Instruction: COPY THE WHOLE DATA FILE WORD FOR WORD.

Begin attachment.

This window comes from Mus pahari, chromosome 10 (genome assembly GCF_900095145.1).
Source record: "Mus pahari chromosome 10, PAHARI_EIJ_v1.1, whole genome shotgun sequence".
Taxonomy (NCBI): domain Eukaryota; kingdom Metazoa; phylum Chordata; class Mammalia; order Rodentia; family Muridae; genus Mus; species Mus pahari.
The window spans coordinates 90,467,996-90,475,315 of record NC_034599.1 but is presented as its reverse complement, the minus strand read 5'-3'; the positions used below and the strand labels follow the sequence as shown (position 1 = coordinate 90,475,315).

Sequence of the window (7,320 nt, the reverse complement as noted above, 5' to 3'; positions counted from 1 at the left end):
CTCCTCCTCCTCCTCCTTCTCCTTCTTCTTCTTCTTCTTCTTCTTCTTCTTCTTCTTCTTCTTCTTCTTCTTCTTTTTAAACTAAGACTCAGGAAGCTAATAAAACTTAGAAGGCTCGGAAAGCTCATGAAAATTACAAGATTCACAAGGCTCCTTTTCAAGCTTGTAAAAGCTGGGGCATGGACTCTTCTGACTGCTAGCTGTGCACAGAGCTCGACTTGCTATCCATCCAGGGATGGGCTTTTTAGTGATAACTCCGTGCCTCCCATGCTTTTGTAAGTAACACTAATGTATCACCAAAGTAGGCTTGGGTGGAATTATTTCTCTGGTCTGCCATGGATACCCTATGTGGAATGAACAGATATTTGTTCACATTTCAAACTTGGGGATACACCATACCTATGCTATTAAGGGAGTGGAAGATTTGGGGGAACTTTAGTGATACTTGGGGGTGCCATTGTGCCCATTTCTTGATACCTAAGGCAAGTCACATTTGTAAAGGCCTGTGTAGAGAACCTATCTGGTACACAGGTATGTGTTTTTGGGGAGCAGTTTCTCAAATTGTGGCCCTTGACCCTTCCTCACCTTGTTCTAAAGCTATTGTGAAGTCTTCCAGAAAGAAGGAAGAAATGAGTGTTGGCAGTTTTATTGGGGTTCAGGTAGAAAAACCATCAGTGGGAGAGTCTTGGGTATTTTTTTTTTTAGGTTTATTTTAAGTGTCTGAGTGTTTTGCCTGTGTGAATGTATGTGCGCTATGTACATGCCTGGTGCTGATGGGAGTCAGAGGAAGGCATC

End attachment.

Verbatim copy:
This window comes from Mus pahari, chromosome 10 (genome assembly GCF_900095145.1).
Source record: "Mus pahari chromosome 10, PAHARI_EIJ_v1.1, whole genome shotgun sequence".
Taxonomy (NCBI): domain Eukaryota; kingdom Metazoa; phylum Chordata; class Mammalia; order Rodentia; family Muridae; genus Mus; species Mus pahari.
The window spans coordinates 90,467,996-90,475,315 of record NC_034599.1 but is presented as its reverse complement, the minus strand read 5'-3'; the positions used below and the strand labels follow the sequence as shown (position 1 = coordinate 90,475,315).

Sequence of the window (7,320 nt, the reverse complement as noted above, 5' to 3'; positions counted from 1 at the left end):
CTCCTCCTCCTCCTCCTTCTCCTTCTTCTTCTTCTTCTTCTTCTTCTTCTTCTTCTTCTTCTTCTTCTTCTTCTTTTTAAACTAAGACTCAGGAAGCTAATAAAACTTAGAAGGCTCGGAAAGCTCATGAAAATTACAAGATTCACAAGGCTCCTTTTCAAGCTTGTAAAAGCTGGGGCATGGACTCTTCTGACTGCTAGCTGTGCACAGAGCTCGACTTGCTATCCATCCAGGGATGGGCTTTTTAGTGATAACTCCGTGCCTCCCATGCTTTTGTAAGTAACACTAATGTATCACCAAAGTAGGCTTGGGTGGAATTATTTCTCTGGTCTGCCATGGATACCCTATGTGGAATGAACAGATATTTGTTCACATTTCAAACTTGGGGATACACCATACCTATGCTATTAAGGGAGTGGAAGATTTGGGGGAACTTTAGTGATACTTGGGGGTGCCATTGTGCCCATTTCTTGATACCTAAGGCAAGTCACATTTGTAAAGGCCTGTGTAGAGAACCTATCTGGTACACAGGTATGTGTTTTTGGGGAGCAGTTTCTCAAATTGTGGCCCTTGACCCTTCCTCACCTTGTTCTAAAGCTATTGTGAAGTCTTCCAGAAAGAAGGAAGAAATGAGTGTTGGCAGTTTTATTGGGGTTCAGGTAGAAAAACCATCAGTGGGAGAGTCTTGGGTATTTTTTTTTTTAGGTTTATTTTAAGTGTCTGAGTGTTTTGCCTGTGTGAATGTATGTGCGCTATGTACATGCCTGGTGCTGATGGGAGTCAGAGGAAGGCATC